PCIe Based Uplink to CPU for Storage No Yes (x4)
USB 2.0 Ports 12 14
SATA Total (6Gbps) 6 (0) 14 (10)

One final area to discuss is the chipset. We’ve included X58 in the above table as a reference point, and we can see that X79 improves a few areas but still fails to support a few newer technologies. While the X79 chipset will include native support for SATA 6Gbps (up to 10 ports, with four additional SATA 3Gbps ports), USB 3.0 support is still missing, similar to the current 5- and 6-series chipsets. X79 natively supports dual x16 PCIe graphics, or quad x8 graphics, but this time the PCIe lanes come directly from the CPU instead of from the chipset, providing lower latency GPU access. There’s another extra, as the CPU (chipset) has the option to use four additional PCIe lanes from the PCH dedicated to storage bandwidth, presumably to help with performance on fast SATA 6Gbps devices (e.g. SSDs).

Given the 2x16 PCIe lanes for graphics and quad-channel memory, we can account for most of the pinout increase relative to LGA1366 and LGA1155, and adding in these remaining storage PCIe lanes with a DMI link to the chipset should take care of the rest. Intel doesn't state whether they're using DMI or QPI, but DMI 2.0 only provides up to 20Gbps between the CPU and chipset, so supporting 10 SATA 6Gbps ports with fast SSDs would certainly saturate that.

That wraps up the consumer side of the SNB-E platform. Note that Intel will also have SNB-E Xeons launching in a similar timeframe. The bigger concern for us is that SNB-E continues the strengths of the Bloomfield/Gulftown processors but doesn’t address some of the weaknesses (i.e. lack of Quick Sync). SNB-E looks like a very capable processor, but if you’re willing to forego the current SNB lineup and wait for SNB-E, you’ll then have to contend with Ivy Bridge. That will be Intel’s first 22nm CPU and it’s scheduled for release in the first half of 2012, but that’s a story for a separate article. We’ll also have additional information on Atom CPUs and Intel SSDs in the near future.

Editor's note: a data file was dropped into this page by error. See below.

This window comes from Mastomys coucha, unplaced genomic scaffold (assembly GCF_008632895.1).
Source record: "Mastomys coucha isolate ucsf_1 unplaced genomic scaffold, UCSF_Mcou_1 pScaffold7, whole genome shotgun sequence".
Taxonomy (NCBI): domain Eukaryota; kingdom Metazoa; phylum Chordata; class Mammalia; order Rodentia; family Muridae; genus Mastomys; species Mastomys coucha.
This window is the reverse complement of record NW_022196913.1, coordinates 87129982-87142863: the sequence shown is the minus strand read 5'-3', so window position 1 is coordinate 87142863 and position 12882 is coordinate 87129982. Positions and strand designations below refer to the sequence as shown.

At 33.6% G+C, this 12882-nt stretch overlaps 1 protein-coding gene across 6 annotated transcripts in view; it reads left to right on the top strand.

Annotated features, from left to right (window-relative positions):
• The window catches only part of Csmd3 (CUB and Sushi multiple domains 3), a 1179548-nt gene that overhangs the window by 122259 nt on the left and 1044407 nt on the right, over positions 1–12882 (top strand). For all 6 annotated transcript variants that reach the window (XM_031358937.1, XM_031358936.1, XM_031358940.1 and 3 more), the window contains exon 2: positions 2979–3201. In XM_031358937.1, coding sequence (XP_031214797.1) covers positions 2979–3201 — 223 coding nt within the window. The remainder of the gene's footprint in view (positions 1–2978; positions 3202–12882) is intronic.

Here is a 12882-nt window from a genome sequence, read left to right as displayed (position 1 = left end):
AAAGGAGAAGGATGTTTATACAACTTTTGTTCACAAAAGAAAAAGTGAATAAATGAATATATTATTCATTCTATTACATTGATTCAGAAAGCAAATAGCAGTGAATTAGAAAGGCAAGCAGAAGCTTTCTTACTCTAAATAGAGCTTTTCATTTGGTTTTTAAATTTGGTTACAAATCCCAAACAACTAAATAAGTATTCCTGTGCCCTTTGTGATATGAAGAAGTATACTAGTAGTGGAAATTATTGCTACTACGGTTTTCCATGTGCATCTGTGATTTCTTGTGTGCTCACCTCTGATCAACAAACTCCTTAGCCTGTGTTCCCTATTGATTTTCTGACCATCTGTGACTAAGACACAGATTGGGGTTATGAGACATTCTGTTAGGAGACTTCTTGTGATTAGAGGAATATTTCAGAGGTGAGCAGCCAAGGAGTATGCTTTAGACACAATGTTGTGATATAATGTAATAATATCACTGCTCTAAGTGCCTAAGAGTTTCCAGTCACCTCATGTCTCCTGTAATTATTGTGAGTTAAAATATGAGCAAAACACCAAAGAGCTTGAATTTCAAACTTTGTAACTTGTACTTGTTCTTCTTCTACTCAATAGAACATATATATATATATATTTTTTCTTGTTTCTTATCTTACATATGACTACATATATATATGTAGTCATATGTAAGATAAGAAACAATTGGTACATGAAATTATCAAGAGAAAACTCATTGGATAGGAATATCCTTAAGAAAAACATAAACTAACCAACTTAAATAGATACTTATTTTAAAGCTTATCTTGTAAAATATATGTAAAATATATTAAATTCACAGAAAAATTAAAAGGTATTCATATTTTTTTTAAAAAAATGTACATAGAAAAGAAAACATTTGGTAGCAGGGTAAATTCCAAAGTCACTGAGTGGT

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  • Concillian - Wednesday, April 27, 2011 - link

    Couple that with the "limited unlock" of that 4-core i7 they will put into the 2600K price range, and I'm not entirely sure of the value of the "low end" 2011.

    Intel is not in the business of having a "value low end" processor anymore. They are very much insisting you spend money for the performance at this point. That much was already clear with 1155 and shouldn't come as a surprise that they're doing it again with 2011. They have specifically engineered this generation to separate as much money as possible from enthusiasts.

    It appears to be working well for them so far, lots of people are buying more processor than their demographic would have in the past. They're spending more on motherboards too. Intel is raking in the benefit of having so little competition on the high end.
  • Michael REMY - Tuesday, April 26, 2011 - link

    i really wonder why the number of usb port increase at each chipset generaton !

    in 20 years of computer science, it hardware, i never knew a person need such ports !

    i'd prefer more memory cache instead more usb ports !

    my notice is valuable also for sata port number !

    hard drive capacity grows up so ! number of hard drive decrease in the same time !!!
  • DanNeely - Tuesday, April 26, 2011 - link

    USB2 controllers are tiny, even on the legacy processes many southbridges are built with. As legacy IO ports are going away they need to pile on more USB2 controllers to keep the IO panel mostly filled up and to still have enough headers for cases with 4 built in ports and a card reader in one of the drive bays.